India has asked its refineries to stock up on dollar and euro reserves in overseas accounts to avoid a run on the rupee in the event of having to pay back Iran more than $6 billion in outstanding debts.
Indian refiners currently owe the money for oil imports after payment was stopped in February 2013 under intensified US and European sanctions on Iran.
Indian Oil, Essar Oil and Mangalore Refinery & Petrochemicals, Hindustan Petroleum Corp Ltd (HPCL) and HPCL-Mittal Energy Ltd (HMEL) have imported oil from Iran.
India fears a possible deal in the ongoing nuclear negotiations with Iran and New Delhi’s obligation to suddenly buy $6 billion could pressure the rupee if Tehran asks it to clear the debt.
“In the eventuality of an agreement being reached between P5+1 and Iran by June 30, Iran may request for repatriation of these dues,” Indian media on Tuesday quoted a Petroleum Ministry directive to the five refiners as saying.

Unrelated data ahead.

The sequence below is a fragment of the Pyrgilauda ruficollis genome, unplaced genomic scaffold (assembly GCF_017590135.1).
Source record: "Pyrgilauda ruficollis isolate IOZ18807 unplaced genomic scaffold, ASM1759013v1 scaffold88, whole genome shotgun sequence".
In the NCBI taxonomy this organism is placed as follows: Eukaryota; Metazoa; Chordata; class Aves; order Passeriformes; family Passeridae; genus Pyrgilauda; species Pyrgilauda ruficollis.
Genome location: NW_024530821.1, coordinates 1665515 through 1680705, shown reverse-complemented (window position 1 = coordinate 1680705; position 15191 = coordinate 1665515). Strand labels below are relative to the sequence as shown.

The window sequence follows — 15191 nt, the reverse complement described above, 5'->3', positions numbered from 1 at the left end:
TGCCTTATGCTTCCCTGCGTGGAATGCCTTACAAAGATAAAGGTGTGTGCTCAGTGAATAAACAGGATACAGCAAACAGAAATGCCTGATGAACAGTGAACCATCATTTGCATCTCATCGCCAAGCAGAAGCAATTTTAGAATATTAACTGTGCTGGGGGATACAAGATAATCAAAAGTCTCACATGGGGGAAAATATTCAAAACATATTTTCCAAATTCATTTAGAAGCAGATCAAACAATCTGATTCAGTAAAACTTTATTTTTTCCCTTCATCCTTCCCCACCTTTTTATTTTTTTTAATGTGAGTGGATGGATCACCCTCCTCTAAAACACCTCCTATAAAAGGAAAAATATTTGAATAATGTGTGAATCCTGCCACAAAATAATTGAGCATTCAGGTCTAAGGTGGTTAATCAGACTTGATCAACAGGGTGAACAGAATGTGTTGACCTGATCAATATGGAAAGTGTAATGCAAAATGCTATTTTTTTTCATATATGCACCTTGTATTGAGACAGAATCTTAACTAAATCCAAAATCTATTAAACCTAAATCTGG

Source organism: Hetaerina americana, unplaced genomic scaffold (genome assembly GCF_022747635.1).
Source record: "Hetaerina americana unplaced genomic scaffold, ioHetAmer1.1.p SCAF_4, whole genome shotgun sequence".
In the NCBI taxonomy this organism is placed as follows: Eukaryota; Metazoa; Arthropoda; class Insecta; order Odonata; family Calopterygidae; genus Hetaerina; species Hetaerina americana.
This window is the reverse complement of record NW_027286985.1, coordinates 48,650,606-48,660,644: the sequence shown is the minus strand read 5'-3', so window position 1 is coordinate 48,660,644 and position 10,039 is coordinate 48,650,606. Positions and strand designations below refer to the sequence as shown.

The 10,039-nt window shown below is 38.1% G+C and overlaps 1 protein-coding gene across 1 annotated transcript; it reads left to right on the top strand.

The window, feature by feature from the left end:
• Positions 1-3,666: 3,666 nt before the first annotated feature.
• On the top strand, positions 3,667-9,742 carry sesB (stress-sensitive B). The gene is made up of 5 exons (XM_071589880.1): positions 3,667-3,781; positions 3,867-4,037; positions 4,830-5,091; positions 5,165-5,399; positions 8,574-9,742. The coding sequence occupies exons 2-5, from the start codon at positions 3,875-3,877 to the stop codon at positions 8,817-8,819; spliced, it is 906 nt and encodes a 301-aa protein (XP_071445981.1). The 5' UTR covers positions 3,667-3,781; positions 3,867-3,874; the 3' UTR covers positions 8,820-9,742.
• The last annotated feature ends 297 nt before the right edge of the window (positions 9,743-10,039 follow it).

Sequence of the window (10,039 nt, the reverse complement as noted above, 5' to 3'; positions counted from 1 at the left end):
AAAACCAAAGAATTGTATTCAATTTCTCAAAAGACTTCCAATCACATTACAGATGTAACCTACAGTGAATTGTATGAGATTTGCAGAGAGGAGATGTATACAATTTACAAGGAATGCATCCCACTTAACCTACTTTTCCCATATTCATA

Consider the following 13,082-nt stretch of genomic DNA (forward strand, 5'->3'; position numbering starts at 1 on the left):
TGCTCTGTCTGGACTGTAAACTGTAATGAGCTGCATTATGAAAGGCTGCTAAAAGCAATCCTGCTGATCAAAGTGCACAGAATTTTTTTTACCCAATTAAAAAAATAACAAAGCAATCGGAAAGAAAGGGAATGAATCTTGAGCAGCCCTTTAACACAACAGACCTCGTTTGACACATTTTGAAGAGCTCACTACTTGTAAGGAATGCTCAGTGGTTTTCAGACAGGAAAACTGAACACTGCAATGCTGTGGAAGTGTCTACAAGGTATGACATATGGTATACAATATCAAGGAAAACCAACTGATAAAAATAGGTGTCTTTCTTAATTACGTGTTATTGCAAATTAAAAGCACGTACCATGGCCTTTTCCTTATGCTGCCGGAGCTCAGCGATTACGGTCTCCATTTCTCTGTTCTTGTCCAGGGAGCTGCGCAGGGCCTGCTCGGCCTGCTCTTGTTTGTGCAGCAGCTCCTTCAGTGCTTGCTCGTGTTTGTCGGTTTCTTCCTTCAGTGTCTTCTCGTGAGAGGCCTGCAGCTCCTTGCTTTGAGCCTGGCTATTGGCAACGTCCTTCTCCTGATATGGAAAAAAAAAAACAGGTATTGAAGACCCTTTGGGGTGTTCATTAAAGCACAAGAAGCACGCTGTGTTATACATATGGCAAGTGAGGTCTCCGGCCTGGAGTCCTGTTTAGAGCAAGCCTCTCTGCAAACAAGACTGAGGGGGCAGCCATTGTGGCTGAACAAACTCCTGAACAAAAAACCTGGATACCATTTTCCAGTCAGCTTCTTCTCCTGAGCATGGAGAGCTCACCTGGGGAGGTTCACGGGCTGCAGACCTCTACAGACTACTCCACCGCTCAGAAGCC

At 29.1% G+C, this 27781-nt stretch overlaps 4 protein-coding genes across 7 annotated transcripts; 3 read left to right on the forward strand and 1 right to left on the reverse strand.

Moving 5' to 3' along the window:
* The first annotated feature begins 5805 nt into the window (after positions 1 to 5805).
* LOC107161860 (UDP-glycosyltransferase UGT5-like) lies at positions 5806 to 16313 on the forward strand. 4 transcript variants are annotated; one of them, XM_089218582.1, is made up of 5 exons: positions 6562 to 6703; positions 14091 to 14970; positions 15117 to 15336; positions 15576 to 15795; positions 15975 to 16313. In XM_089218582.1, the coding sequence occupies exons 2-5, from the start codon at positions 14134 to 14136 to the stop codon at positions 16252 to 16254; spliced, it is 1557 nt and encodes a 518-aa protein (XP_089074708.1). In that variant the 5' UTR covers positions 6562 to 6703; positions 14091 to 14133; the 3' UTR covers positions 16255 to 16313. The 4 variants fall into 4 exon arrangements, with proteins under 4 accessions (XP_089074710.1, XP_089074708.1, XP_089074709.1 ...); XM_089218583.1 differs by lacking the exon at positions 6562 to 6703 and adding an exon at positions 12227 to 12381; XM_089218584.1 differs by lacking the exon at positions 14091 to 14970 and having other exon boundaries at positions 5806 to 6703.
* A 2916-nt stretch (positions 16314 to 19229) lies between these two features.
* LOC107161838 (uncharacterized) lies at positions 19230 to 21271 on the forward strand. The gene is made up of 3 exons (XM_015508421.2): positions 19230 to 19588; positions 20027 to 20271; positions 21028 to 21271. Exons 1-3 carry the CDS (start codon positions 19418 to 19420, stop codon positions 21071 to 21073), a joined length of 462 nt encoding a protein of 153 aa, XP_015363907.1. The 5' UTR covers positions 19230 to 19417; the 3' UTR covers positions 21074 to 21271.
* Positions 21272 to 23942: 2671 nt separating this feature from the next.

“Depending upon the terms and conditions of the agreement, the payment may be in one go or could be staggered over time, maybe spread over a few weeks,” it said.
The directive asks the refineries to “to earmark the required Indian rupees for meeting their dollar liability” to avoid a pressure on the rupee if they are asked to clear the debt immediately.
“They may buy forex in the spot/forward market in an incremental manner so as to build up the required dollar/euro balance,” the directive says.
India pays 55% of its debts to Iran for oil purchases in euros and the rest in rupees.
Payments in euro through Turkey’s Halkbank were halted in February 2013 under US pressures, leading to the current debt. Only 45% of the debt has been cleared in rupees through UCO Bank.
Iran’s Government spokesman Mohammad Baqer Nobakht said in May India’s dues stood at $8.8 billion.
Another $3 billion has been paid by India in several installments as part of a preliminary nuclear agreement between Iran and the P5+1 group of countries.